MANUFACTURING TOBACCO PRODUCTS? STEPS TO ENSURE THAT YOU DO NOT FACILITATE SMUGGLING.

If you manufacture, produce or arrange manufacturing or production of cigarettes or hand-rolling tobacco then you are wholly or partly responsible for the initial supply of cigarettes or hand-rolling tobacco after manufacture, and supply of cigarettes or hand-rolling tobacco to any person carrying on business in, or in relation to, a country other than the UK.


The applicable is found at:

  • Customs and Excise Management Act 1979

  • Tobacco Products Duty Act 1979 (as amended by the Finance Act 2006)

  • Tobacco Products Regulations 2001(as amended by the Tobacco Products (Amendment) Regulations 2006)

  • Tobacco Products (Description of Products) Order 2003


Duty not to facilitate smuggling


Section 7A of the Tobacco Products Duty Act 1979 places a number of obligations on you relating to the supply of tobacco products. You must, as far as reasonably practicable:

  • avoid supplying tobacco products to persons who are likely to smuggle them into the UK

  • avoid supplying tobacco products where the nature or circumstances of the supply make it likely that they’ll be re-supplied to persons who are likely to smuggle them into the UK

  • avoid otherwise facilitating smuggling of tobacco products into the UK

In particular you must:

  • in supplying tobacco products to persons carrying on business in, or in relation to a country other than the UK, consider whether the size or nature of the supply suggests that the products may be required for smuggling into the UK

  • have a written policy setting out the measures in place to comply with your legal obligations

If you’ve a reasonable excuse for breaching your statutory duty, you will not be penalised.



Tobacco Product Manufacturers are Under a Duty to Ensure That They Do Not Facilitate Smuggling


Having a written policy


You’re required by law to have a written supply chain policy setting out the measures in place to comply with the legal duty to avoid facilitating smuggling.

The policy needs to be regularly maintained to make sure it’s accurate and relevant and remains flexible and responsive to any developments in smuggling risks. It must be available to HMRC upon request.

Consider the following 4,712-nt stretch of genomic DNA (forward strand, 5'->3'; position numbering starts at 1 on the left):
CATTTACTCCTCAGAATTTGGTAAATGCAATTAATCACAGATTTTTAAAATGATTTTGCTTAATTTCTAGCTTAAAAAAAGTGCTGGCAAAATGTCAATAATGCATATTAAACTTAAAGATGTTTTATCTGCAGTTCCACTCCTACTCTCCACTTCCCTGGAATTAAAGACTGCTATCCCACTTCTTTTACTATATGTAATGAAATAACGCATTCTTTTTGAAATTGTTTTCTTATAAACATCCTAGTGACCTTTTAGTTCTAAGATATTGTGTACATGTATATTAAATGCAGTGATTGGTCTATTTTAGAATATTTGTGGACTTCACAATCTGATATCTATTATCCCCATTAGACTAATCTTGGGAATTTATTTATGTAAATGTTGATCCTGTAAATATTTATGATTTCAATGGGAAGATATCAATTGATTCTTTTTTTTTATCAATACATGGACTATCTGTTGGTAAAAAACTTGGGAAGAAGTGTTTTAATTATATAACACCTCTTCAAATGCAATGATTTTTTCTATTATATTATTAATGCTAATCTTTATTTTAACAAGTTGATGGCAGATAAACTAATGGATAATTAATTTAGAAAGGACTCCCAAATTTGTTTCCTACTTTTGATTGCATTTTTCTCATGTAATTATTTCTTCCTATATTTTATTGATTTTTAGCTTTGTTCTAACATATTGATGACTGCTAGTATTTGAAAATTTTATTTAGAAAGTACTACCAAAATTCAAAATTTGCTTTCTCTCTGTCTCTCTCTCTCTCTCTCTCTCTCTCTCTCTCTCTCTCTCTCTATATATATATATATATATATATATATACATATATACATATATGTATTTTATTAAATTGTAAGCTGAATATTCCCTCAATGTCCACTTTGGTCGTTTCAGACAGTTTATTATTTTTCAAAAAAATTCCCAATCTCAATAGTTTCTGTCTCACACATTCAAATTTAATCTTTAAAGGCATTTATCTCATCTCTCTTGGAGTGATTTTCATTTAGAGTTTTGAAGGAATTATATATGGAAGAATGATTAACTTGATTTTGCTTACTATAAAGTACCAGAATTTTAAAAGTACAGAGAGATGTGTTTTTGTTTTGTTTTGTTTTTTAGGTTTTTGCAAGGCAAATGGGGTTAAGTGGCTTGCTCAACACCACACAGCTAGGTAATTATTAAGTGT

A supply chain


A supply chain is a series of transactions. For example:


Manufacturer A produces cigarettes and sells them to Wholesaler B, who then sells the cigarettes to Retailer C. Retailer C then sells the cigarettes to the end user, Customer D.


Content of your written policy


There’s no list that sets out exactly what your policy must contain. HMRC's position is simply that you know your customers and markets best and it’s your responsibility to make sure that you take all reasonable action not to facilitate smuggling.


However, they do provide some examples of the measures and controls that they would expect to see when assessing whether reasonable actions have been taken. These can beused as a guide to help you develop your policy.


Management and Governance


This means having a clearly defined governance structure with established roles and responsibilities to make sure obligations are met. This could be via a governance committee, made up of senior executives, with the ability to assess the levels of risks in respect of regions, brands or retailers.


Culture and training


Embedding your policy and processes as a way of working both within the organisation and along your supply chain. Staff would benefit from bespoke supply chain training, particularly those involved in high risk areas. HMRC also recommends that you consider regular contact between staff responsible for supply chain controls and retailers or wholesalers within high risk markets to help reinforce the importance that you place on the issue.


Identifying risk


Establishing strong processes to identify and respond to risks within your supply chains, for example:


Customers: A strong Know Your Customer (KYC) process that gathers and analyses information. This will establish if customers are genuine and remain engaged in legitimate business activities during the period of their supply. Checks may include (but not be limited to):

  • credit status

  • company directors, and their other business interests

  • affiliates

  • volume or nature of tobacco products requested or supplied

  • method of payment requested, regular cash payments

  • details supplied by an enforcement agency that they present a supply chain risk

The process should allow for a clear evaluation and decision on whether you believe a customer poses an enhanced risk to your supply chain controls. Individual customer records should provide evidence that regular checks are being made together with details of any extra risk based investigations.


Markets: When analysing the risk presented by certain markets there should be a clear and evidence based evaluation. Monitoring supplies including the overall mix and volume within individual markets will help make sure your supplies are consistent with your evaluation of legitimate demand. You may also want to consider:

  • brand price positioning

  • the international corruption index

  • the makeup of local marketplaces

  • the number and type of seizures both by HMRC and other agencies